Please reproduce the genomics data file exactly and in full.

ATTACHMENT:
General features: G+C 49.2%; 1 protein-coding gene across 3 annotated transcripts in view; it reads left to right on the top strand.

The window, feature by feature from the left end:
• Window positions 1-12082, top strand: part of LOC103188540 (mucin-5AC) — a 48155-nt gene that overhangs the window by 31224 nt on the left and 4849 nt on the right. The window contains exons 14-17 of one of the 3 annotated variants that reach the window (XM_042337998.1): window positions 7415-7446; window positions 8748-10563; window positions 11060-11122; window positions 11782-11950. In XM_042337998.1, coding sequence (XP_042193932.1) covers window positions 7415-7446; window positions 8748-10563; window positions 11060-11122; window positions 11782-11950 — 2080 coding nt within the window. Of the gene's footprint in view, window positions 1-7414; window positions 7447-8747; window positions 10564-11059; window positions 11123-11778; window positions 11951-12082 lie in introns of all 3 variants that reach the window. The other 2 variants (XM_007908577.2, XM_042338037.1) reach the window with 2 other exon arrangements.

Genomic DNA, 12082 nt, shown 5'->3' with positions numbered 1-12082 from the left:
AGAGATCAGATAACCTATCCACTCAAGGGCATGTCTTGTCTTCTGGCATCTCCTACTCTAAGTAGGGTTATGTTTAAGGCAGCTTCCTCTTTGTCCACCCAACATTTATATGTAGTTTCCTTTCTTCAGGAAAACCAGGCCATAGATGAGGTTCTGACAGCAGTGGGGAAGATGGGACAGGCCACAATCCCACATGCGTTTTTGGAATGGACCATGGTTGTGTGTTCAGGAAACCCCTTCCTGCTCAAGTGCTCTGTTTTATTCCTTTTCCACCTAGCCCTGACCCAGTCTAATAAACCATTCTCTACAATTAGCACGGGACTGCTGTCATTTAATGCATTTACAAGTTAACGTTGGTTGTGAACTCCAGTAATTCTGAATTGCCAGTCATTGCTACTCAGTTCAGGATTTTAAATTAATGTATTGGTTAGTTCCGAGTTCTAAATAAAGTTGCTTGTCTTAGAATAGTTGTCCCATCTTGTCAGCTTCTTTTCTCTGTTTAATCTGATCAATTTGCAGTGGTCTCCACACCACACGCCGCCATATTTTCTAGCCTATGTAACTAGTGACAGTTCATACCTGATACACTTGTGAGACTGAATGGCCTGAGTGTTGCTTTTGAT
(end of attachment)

General features: G+C 49.2%; 1 protein-coding gene across 3 annotated transcripts in view; it reads left to right on the top strand.

The window, feature by feature from the left end:
• Window positions 1-12082, top strand: part of LOC103188540 (mucin-5AC) — a 48155-nt gene that overhangs the window by 31224 nt on the left and 4849 nt on the right. The window contains exons 14-17 of one of the 3 annotated variants that reach the window (XM_042337998.1): window positions 7415-7446; window positions 8748-10563; window positions 11060-11122; window positions 11782-11950. In XM_042337998.1, coding sequence (XP_042193932.1) covers window positions 7415-7446; window positions 8748-10563; window positions 11060-11122; window positions 11782-11950 — 2080 coding nt within the window. Of the gene's footprint in view, window positions 1-7414; window positions 7447-8747; window positions 10564-11059; window positions 11123-11778; window positions 11951-12082 lie in introns of all 3 variants that reach the window. The other 2 variants (XM_007908577.2, XM_042338037.1) reach the window with 2 other exon arrangements.

Genomic DNA, 12082 nt, shown 5'->3' with positions numbered 1-12082 from the left:
AGAGATCAGATAACCTATCCACTCAAGGGCATGTCTTGTCTTCTGGCATCTCCTACTCTAAGTAGGGTTATGTTTAAGGCAGCTTCCTCTTTGTCCACCCAACATTTATATGTAGTTTCCTTTCTTCAGGAAAACCAGGCCATAGATGAGGTTCTGACAGCAGTGGGGAAGATGGGACAGGCCACAATCCCACATGCGTTTTTGGAATGGACCATGGTTGTGTGTTCAGGAAACCCCTTCCTGCTCAAGTGCTCTGTTTTATTCCTTTTCCACCTAGCCCTGACCCAGTCTAATAAACCATTCTCTACAATTAGCACGGGACTGCTGTCATTTAATGCATTTACAAGTTAACGTTGGTTGTGAACTCCAGTAATTCTGAATTGCCAGTCATTGCTACTCAGTTCAGGATTTTAAATTAATGTATTGGTTAGTTCCGAGTTCTAAATAAAGTTGCTTGTCTTAGAATAGTTGTCCCATCTTGTCAGCTTCTTTTCTCTGTTTAATCTGATCAATTTGCAGTGGTCTCCACACCACACGCCGCCATATTTTCTAGCCTATGTAACTAGTGACAGTTCATACCTGATACACTTGTGAGACTGAATGGCCTGAGTGTTGCTTTTGAT